Airbus has finished wind tunnel testing of its eXtra Performance Wing prototype as part of its ongoing efforts to rapidly test and develop breakthrough technologies that will decarbonize the aviation sector. Originally tested at a relatively small scale through another Airbus project, AlbatrossONE, which evaluated semi-aeroelastic hinged wings that, like the seabird, decrypted during the flight when undergoing wind gusts or turbulence, the eXtra Performance Wing will also investigate onboard technologies such as gust detectors, pop-up spoiler warnings, and multipurpose trailing edges to allow active wing authority. The Airbus low-speed wind tunnel in Filton, near Bristol, simulates aircraft take-off and landing wind speeds, although it is also used by outside organizations to test F1 cars, ship radar systems, Urban Air Mobility vehicles, and more traditional aircraft.
The eXtra Performance Wing prototype is housed within Airbus UpNext, a wholly-owned Airbus corporation established to promote the implementation of future developments by constructing demonstrators at speed and scale in order to determine, advance, and legitimize prospective innovative goods/processes incorporating drastic scientific breakthroughs. Nature has long influenced aircraft design, from the basic aspect ratio of a flying vehicle to effective wingtips. This method, known as biomimetics, has resulted in a slew of fascinating aerospace projects, including Airbus’ latest Fello’fly idea and the creation of shark skin-like fuselage covers for airplanes. Semi-elastic or ‘flapping’ wings mimic the albatross’ wingtips. The bird can negotiate sustained winds by unlocking its shoulder, allowing it to travel great distances and cut through disturbances. “Semi-aeroelastic hinged wing-tips allow an aircraft to “surf” through gusty winds without passing the bending loads (i.e., external force that creates bending moment within a body) to the leading edge of the wing,” said AlbatrossONE Chief Engineer James Kirk.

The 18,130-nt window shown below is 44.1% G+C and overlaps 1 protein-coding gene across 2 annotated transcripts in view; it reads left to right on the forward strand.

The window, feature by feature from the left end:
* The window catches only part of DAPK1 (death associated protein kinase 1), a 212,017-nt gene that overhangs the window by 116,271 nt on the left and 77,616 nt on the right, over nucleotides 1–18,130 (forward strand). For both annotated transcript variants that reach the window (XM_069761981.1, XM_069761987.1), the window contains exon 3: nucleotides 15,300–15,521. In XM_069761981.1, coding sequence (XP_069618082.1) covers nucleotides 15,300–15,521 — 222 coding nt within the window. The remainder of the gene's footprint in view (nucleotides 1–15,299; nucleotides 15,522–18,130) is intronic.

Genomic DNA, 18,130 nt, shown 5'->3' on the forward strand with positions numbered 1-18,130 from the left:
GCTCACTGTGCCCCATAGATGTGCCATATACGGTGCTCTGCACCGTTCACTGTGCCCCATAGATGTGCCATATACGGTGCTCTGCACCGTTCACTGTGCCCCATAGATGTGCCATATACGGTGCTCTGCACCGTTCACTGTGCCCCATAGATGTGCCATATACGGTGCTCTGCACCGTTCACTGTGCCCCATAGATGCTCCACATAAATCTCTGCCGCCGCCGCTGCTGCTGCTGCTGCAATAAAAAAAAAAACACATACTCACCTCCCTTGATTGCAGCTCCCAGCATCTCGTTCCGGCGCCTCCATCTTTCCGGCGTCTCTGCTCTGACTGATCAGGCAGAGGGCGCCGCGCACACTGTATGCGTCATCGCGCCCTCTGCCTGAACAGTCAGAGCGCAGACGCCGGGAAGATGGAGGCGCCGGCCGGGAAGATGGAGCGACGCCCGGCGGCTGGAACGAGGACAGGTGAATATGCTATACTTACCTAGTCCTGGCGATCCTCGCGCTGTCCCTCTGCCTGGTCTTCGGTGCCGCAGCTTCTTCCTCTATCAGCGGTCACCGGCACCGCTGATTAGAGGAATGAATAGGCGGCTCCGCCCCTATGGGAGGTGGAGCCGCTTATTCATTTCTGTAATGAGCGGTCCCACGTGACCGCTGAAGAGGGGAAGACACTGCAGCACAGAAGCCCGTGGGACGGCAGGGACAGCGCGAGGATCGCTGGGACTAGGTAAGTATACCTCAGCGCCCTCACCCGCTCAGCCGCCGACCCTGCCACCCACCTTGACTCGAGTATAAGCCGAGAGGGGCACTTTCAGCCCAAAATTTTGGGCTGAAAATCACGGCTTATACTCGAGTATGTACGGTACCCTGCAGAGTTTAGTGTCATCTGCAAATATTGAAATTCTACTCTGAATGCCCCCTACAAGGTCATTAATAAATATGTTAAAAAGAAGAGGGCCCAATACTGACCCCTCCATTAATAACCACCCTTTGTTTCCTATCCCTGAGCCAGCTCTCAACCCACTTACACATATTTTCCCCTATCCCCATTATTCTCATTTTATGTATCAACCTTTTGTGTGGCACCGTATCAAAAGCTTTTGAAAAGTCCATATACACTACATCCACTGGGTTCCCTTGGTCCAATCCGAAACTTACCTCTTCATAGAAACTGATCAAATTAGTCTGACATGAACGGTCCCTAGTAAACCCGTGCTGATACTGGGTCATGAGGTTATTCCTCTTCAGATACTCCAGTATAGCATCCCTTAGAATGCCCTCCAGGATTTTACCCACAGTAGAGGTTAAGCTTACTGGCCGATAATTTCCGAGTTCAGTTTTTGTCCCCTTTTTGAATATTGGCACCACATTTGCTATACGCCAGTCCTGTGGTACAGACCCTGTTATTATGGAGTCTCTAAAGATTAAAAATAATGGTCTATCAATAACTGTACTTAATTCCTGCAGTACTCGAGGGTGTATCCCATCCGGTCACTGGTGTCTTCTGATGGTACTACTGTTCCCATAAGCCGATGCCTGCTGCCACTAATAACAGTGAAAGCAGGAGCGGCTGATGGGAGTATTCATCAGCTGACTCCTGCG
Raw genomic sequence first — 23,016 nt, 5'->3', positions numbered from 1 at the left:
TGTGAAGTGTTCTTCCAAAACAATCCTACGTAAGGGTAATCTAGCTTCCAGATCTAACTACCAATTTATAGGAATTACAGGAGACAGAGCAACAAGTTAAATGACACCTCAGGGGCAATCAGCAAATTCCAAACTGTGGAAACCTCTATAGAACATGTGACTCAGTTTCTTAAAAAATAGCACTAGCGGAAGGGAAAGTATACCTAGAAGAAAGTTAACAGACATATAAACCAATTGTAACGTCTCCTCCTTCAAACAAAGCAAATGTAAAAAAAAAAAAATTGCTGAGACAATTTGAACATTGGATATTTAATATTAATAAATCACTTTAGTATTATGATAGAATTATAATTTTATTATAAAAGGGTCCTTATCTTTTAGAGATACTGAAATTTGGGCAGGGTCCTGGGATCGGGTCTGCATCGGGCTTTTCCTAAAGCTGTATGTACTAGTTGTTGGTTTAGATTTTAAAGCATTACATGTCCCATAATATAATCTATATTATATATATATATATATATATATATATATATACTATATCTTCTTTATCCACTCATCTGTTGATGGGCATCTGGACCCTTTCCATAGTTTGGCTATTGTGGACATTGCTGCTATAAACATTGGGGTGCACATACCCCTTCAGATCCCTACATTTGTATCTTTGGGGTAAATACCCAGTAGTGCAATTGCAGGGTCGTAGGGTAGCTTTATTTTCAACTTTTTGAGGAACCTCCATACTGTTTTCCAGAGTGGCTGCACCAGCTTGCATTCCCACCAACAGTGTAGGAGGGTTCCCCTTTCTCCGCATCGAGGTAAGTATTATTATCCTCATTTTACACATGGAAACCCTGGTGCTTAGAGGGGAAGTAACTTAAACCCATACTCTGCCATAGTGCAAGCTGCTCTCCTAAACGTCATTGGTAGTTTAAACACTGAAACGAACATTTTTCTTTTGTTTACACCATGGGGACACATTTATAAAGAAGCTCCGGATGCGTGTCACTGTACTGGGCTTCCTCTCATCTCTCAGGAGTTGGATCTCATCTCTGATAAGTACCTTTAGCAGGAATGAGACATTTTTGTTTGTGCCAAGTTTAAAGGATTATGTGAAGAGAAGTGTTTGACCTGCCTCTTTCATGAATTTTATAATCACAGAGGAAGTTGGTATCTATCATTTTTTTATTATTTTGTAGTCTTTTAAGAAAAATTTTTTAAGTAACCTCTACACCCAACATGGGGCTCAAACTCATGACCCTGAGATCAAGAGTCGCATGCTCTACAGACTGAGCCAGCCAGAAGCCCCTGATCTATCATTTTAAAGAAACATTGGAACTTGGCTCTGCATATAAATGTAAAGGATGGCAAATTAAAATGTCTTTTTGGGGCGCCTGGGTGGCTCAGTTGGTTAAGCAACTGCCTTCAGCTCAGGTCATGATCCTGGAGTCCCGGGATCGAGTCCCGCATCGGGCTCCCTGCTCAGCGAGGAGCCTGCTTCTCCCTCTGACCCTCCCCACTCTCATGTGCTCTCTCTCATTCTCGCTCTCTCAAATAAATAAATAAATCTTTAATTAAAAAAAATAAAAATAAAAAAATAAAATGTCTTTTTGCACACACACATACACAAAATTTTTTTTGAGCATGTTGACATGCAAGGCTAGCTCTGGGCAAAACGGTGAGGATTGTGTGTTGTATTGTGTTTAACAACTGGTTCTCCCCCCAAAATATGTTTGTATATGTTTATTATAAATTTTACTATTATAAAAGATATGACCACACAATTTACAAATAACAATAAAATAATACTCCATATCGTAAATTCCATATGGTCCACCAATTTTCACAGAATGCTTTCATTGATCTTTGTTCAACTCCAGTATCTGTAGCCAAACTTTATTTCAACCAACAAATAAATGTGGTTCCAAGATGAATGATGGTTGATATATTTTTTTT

Airbus thinks that this improvement has the opportunity to profoundly cut fuel consumption and CO2 emissions. As Airbus Airbus Semi-Aeroelastic Hinge Project Leader Tom Wilson explains, it would also enable airplanes to have far larger wingspans. “Lift-induced drag contributes for around 40% of a big aircraft’s drag.” This number, however, decreases as the wingspan expands. The span of the semi-aeroelastic hinged wingtips might be expanded beyond 50 meters without adding wing weight.” Finally, will we soon witness flapping wings on passenger airliners? Most likely not. While this concept design establishes the framework for larger-scale development of the concept, there still is a lot of technical work that needs to be done before the technology is demonstrated to be a realistic alternative. Airbus aims to have some of those innovations off the ground soon by examining the prospects of biomimicry at its Filton wind tunnel near Bristol.